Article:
Fourth Space comprises sculptural and installation work by 9 leading artists based in Ireland: David Beattie, Karl Burke, Rhona Byrne, Maud Cotter, Angela Fulcher, Mark Garry, Caoimhe Kilfeather, Dennis McNulty and Liam O’Callaghan.
The exhibition, which extends throughout the ground floor and first floor galleries, draws together works by artists who share an approach to making that is fluid, questioning and open-ended and yet displays a fascination with space and materiality. The artworks both articulate and respond to the galleries and the location and context of the new building. Each artist’s work remains specific to their own concerns and practice, but come together in this exhibition to experiment with, and enquire into, notions of space, place, time, legacy and transformation.
Borrowed Energy, 2015
David Beattie’s sculptural works explore notions of elementary physics to illustrate the human desire to comprehend and question what surrounds us. His piece for Fourth Space comprises a series of buckets and bowls placed on the ground and filled with local seawater and cloth alongside two vessels heaped with sea-salt. Borrowed Energy acts like a humidifier and dehumidifier, creating a loop or cycle that references the tidal Caol Stream below the gallery. As the seawater is evaporated (and replenished) over the course of the installation the salt crystallises leaving rings on the inside of the buckets, hardening and leaving ‘tide-marks’ on the cloths. This simple and elemental process gently marks the passing of time and the transformation of material from one physical state to another.
Consequence of Sequence, 2013
Karl Burke creates schematic architectural environments that probe ideas such as proportion, transparency and delineation. His spare and elegant sculptures often incorporate a single module that is presented in different aspects, as is the case in his piece for Fourth Space. , Consequence of Sequence explores elemental qualities of dimensions of space, possibilities about interior space, both actual and metaphorical, and how it is constructed and encountered.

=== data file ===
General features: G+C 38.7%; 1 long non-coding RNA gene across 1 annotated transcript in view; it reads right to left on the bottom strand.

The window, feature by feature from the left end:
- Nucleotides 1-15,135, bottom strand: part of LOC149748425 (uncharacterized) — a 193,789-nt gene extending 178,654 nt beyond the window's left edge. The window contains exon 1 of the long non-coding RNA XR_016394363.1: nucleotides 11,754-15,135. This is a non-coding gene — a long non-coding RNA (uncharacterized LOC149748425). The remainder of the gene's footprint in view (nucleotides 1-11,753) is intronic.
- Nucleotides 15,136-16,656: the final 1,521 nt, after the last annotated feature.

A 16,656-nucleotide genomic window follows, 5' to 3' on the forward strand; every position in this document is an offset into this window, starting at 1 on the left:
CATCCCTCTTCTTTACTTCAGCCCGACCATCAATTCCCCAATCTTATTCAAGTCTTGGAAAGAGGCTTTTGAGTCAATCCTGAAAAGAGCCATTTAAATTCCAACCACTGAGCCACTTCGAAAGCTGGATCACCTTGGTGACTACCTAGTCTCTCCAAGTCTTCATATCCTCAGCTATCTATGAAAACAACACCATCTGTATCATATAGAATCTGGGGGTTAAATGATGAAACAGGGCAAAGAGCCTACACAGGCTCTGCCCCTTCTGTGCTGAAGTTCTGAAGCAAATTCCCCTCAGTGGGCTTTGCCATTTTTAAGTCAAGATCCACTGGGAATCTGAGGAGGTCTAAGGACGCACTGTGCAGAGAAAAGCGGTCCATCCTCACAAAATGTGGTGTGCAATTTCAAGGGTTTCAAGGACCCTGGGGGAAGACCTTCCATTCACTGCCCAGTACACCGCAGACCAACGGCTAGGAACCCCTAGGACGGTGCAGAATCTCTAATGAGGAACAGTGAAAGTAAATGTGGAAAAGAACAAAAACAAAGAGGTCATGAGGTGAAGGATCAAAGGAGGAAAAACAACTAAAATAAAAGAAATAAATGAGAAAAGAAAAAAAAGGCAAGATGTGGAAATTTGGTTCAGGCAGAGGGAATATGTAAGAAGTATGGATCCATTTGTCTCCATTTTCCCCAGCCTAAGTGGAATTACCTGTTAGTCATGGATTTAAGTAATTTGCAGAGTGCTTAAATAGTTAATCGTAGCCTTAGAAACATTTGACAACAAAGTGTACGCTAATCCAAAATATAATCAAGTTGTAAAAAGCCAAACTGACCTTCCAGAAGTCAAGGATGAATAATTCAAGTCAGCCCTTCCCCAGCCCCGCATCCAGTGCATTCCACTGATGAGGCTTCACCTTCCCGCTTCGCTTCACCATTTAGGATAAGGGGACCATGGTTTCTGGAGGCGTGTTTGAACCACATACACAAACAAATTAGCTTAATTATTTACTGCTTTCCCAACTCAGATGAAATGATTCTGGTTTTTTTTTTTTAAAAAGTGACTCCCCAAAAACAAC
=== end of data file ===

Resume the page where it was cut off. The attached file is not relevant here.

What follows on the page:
Colour threshold #2, 2013
Rhona Byrne’s work is predominantly site and project specific and engages with the multi-dimensionality of experience and the complex layers of physical, mental and social space. Colour Threshold # 2, remade for the entrance to Gallery II marks the intersection between the two galleries and the transition from one space to another. The entrance to Gallery II is flooded with colour emanating from bands of vibrant yellow and blue hovering above the threshold. This installation invites the viewer to become immersed in, and part of, the installation by wearing capes which are hanging on the wall, and passing through a hanging threshold of colour. The work explores moments of transition and states of presence and connection.
‘The relational space is the thing that’s alive with something from somewhere else’ 2015
For Fourth Space, Maud Cotter has installed an artwork entitled ‘The relational space is the thing that’s alive with something from somewhere else’ She says that the artwork “lifts itself from its own debris. The piece exists in both a grounded and dispersed condition, the process of making remaining part of the spill of the work. It was a challenge to bring this piece to a moment of rest, it remains on the cusp of change. ‘The relational space is the thing that’s alive with something from somewhere else’ is in presence and action responding to the channel of light passing through the symmetry of fenestration of Uillinn, the new West Cork Arts Centre. The title, a quotation from the American poet Susan Howe, perfectly captures the work for me”.